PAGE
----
In this case, the
Office Location is retrieved by the identity
management system as a user attribute (which can be an authorization or group). If the user's authorization
Office Location) was
Missouri, rows containing the value
Missouri in the
in the data source would be the only rows visible to that user.
For object-backed sources, the
State can be retrieved from places
other than columns, depending on the database. For example, in S3 it is
retrieved from the metadata or tags on the S3 object or the folder name. For HDFS it is
retrieved from the xattr on the file or the folder name.
WHERE Clause Policy
This policy can be thought of as a table "view" created automatically based on the condition of the policy.
For example, in the policy below, users who are not members of the
will only see taxi rides
where passenger_count < 2. You can put any
valid SQL WHERE clause in the policy.
These policies restrict access to rows/objects/files that fall within the last x days/hours/minutes. Think of this as a moving window of time, which is chopping off the rows of data that fall further back in that time window.
The time window is based on the event time you select when creating the data source. This value will come from a date/time column in relational sources. For S3 it can be retrieved by a metadata or tag on the S3 object, and for HDFS it is retrieved from the xattr on the file.
These policies restrict access to a limited percentage of the data, which is randomly sampled, but it is the same sample for all the users. For example, you could limit certain users to only 10% of the data. The data the user sees will always be the same, but new rows may be added as new data arrives in the system. This policy can only be applied to query-backed data sources.
Differential privacy provides mathematical guarantees that you cannot pinpoint an individual (row) in the data. This anonymization applies the appropriate noise (if any) to the response based on the sensitivity of the query. For example “average age” could be changed from 50.5 to 55 at query time. To do this the Immuta SQL layer restricts queries run on the data to only aggregate queries (AVG, SUM, COUNT, etc) and prevents very sensitive queries from running at all. This policy type can only be applied to query-backed data sources.
We encourage you to read our blog on this topic that dives into details of the theories behind this powerful anonymization technique.
In order to create this policy you must select a high cardinality column in the data. This is typically the primary key column, but could also be a column with many unique values. It is not recommended that you select a column with less than 90% unique values. Otherwise you could have invalid noise added to the responses.
It is also critical that you consider the latency tolerance on the data source when creating this policy. The latency tolerance drives how long differentially private query responses are cached. You should set this window to a length that allows sufficient time for the underlying data to change enough where the same query would get a statistically relevant dissimilar result. The caching is done to avoid the privacy budget problem, which is the problem of the user asking similar questions consecutively in order to determine the real response.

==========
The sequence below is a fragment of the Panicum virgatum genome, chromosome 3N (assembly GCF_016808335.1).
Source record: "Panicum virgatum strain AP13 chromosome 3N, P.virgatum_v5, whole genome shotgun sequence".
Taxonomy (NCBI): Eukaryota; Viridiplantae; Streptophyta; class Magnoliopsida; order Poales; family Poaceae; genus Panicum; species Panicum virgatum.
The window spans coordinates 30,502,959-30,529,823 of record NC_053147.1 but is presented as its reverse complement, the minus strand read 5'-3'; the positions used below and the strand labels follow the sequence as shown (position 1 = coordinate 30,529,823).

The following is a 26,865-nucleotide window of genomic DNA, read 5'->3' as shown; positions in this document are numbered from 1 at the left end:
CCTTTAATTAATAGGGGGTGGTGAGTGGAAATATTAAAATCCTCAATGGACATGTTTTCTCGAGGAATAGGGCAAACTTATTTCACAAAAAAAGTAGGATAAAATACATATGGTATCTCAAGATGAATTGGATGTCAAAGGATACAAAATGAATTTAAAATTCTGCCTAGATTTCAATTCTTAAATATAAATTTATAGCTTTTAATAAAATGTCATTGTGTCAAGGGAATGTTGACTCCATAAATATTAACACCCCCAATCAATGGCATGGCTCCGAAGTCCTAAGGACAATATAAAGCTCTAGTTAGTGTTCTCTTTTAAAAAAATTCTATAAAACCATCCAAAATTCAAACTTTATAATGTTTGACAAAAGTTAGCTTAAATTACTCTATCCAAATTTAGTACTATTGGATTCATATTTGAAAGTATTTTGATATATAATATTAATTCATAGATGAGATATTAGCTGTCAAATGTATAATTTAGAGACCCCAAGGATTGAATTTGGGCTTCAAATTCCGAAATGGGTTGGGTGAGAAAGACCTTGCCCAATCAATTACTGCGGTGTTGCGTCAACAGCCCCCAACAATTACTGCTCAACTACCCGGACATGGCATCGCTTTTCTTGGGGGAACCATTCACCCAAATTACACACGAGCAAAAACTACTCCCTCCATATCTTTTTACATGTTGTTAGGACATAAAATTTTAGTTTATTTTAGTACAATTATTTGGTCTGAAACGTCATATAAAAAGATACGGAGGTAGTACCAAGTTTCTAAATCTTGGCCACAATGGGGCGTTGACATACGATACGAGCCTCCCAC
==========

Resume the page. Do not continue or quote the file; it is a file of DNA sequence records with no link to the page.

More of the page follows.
Limit to Purpose
Governors can create purposes which are then applied to projects and used to drive these types of policies, restricting users' access to data based on the project context they're working under. Governors can also require data sources to have a purpose restriction.
For all of the rules above, you must also establish the conditions for which they will be enforced. Immuta allows you to append multiple conditions to the data. Those conditions are based on user attributes, which can be authorizations and groups from your identity management system, or purposes they are acting under via Immuta projects. Note that the authorizations and groups can be retrieved from multiple different identity management systems and applied as conditions to the same policy.
Conditions can be directed as exclusionary or inclusionary, depending on the policy that's being enforced. Immuta has determined the best direction for the condition to avoid inadvertent data leaks.
For example, rather than specifying every user attribute that should see the unmasked value, you instead
specify the "special" attribute that is allowed to see the unmasked value, e.g.
mask for everyone except. This
is exclusionary. There are inclusionary policies, such as row level security matching, where
you require that the user attribute matches the data attribute.
One final note on purposes. It's best to think about projects and purposes as additional entitlements for users. In other words, you would use projects to open users up to more data, not restrict them from more.
Projects in Immuta
Project Owner Capabilities
Users with the
CREATE_PROJECT permission are considered owners of the projects they create and have the following capabilities:
- manage project members
- manage project documentation and purposes
- set subscription policies on the project
- enable Project Equalization
- enable Masked Joins
- manage project data sources
- manage project tags
- post, reply to, delete, and resolve discussion threads
- disable, delete, and restore the project
- create derived data sources
- create fingerprint versions
- switch project contexts
Governors have the following capabilities for any project in their organization, even for projects that are private or that they are not members of:
- manage project members
- set subscription policies on the project